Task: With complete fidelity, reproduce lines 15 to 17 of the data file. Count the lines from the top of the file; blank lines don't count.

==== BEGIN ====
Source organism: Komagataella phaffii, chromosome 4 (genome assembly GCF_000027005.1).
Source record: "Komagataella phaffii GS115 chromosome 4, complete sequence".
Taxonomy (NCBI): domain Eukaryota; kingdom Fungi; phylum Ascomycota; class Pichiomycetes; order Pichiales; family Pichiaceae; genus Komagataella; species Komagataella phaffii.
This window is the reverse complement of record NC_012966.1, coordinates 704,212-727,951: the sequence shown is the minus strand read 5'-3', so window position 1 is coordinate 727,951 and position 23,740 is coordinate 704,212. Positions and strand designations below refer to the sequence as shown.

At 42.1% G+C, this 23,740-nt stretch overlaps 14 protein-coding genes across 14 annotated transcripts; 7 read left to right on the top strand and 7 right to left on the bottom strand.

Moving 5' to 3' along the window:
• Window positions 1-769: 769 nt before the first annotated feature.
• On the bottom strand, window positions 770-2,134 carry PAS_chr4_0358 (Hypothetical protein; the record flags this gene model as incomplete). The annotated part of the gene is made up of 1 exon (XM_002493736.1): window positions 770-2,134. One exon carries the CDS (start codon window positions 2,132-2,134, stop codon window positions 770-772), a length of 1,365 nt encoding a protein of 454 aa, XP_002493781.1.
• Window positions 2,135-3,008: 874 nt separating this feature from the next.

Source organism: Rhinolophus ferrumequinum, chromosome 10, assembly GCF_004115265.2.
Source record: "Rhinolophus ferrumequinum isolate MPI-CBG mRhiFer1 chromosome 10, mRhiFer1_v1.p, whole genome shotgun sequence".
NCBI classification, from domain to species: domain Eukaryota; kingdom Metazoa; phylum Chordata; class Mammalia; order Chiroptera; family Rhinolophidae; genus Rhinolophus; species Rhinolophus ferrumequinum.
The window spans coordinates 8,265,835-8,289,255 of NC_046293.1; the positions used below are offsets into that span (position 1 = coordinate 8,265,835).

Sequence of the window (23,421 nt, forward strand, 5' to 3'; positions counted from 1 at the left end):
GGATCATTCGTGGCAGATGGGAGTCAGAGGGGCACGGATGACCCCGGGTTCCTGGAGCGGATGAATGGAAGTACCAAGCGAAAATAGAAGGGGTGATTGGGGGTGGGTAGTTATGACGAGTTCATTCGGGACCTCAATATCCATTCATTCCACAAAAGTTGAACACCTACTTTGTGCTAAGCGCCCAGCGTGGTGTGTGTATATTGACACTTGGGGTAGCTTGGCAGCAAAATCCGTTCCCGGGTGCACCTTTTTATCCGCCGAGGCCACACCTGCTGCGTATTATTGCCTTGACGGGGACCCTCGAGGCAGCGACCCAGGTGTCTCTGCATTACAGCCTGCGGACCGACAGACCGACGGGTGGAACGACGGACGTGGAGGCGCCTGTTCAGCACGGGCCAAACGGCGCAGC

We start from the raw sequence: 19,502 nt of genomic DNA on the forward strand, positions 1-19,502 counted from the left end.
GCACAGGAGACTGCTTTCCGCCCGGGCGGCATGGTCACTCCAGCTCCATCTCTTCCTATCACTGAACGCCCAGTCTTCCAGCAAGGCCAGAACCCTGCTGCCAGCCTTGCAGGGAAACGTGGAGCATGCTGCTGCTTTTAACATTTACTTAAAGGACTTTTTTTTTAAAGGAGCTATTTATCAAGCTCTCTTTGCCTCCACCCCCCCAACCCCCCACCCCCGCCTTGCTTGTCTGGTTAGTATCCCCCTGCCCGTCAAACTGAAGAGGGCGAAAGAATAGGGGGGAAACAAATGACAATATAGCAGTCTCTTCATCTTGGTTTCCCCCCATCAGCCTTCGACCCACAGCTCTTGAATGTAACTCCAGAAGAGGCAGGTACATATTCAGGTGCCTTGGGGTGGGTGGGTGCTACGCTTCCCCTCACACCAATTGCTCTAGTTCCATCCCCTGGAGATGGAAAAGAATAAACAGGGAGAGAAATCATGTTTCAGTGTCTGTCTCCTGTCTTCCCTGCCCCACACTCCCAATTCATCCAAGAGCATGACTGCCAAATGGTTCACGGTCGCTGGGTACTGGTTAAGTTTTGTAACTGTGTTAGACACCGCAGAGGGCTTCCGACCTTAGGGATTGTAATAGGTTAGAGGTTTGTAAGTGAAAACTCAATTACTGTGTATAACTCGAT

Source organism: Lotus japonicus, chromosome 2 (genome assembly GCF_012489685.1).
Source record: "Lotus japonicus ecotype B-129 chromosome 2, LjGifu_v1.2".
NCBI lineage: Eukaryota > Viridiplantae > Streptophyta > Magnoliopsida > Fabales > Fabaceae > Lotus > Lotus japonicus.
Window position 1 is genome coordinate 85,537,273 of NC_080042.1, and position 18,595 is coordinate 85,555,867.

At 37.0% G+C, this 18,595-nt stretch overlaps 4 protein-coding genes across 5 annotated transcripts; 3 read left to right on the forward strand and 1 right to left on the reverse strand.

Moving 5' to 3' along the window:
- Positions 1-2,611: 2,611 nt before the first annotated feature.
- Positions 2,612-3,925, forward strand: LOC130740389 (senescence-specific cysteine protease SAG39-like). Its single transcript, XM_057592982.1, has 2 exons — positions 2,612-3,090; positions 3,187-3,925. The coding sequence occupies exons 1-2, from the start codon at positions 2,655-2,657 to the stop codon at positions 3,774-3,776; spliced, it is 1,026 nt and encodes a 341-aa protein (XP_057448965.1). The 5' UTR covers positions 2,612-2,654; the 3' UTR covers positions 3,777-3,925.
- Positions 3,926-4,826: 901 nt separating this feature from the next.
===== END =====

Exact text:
GGATCATTCGTGGCAGATGGGAGTCAGAGGGGCACGGATGACCCCGGGTTCCTGGAGCGGATGAATGGAAGTACCAAGCGAAAATAGAAGGGGTGATTGGGGGTGGGTAGTTATGACGAGTTCATTCGGGACCTCAATATCCATTCATTCCACAAAAGTTGAACACCTACTTTGTGCTAAGCGCCCAGCGTGGTGTGTGTATATTGACACTTGGGGTAGCTTGGCAGCAAAATCCGTTCCCGGGTGCACCTTTTTATCCGCCGAGGCCACACCTGCTGCGTATTATTGCCTTGACGGGGACCCTCGAGGCAGCGACCCAGGTGTCTCTGCATTACAGCCTGCGGACCGACAGACCGACGGGTGGAACGACGGACGTGGAGGCGCCTGTTCAGCACGGGCCAAACGGCGCAGC

We start from the raw sequence: 19,502 nt of genomic DNA on the forward strand, positions 1-19,502 counted from the left end.
GCACAGGAGACTGCTTTCCGCCCGGGCGGCATGGTCACTCCAGCTCCATCTCTTCCTATCACTGAACGCCCAGTCTTCCAGCAAGGCCAGAACCCTGCTGCCAGCCTTGCAGGGAAACGTGGAGCATGCTGCTGCTTTTAACATTTACTTAAAGGACTTTTTTTTTAAAGGAGCTATTTATCAAGCTCTCTTTGCCTCCACCCCCCCAACCCCCCACCCCCGCCTTGCTTGTCTGGTTAGTATCCCCCTGCCCGTCAAACTGAAGAGGGCGAAAGAATAGGGGGGAAACAAATGACAATATAGCAGTCTCTTCATCTTGGTTTCCCCCCATCAGCCTTCGACCCACAGCTCTTGAATGTAACTCCAGAAGAGGCAGGTACATATTCAGGTGCCTTGGGGTGGGTGGGTGCTACGCTTCCCCTCACACCAATTGCTCTAGTTCCATCCCCTGGAGATGGAAAAGAATAAACAGGGAGAGAAATCATGTTTCAGTGTCTGTCTCCTGTCTTCCCTGCCCCACACTCCCAATTCATCCAAGAGCATGACTGCCAAATGGTTCACGGTCGCTGGGTACTGGTTAAGTTTTGTAACTGTGTTAGACACCGCAGAGGGCTTCCGACCTTAGGGATTGTAATAGGTTAGAGGTTTGTAAGTGAAAACTCAATTACTGTGTATAACTCGAT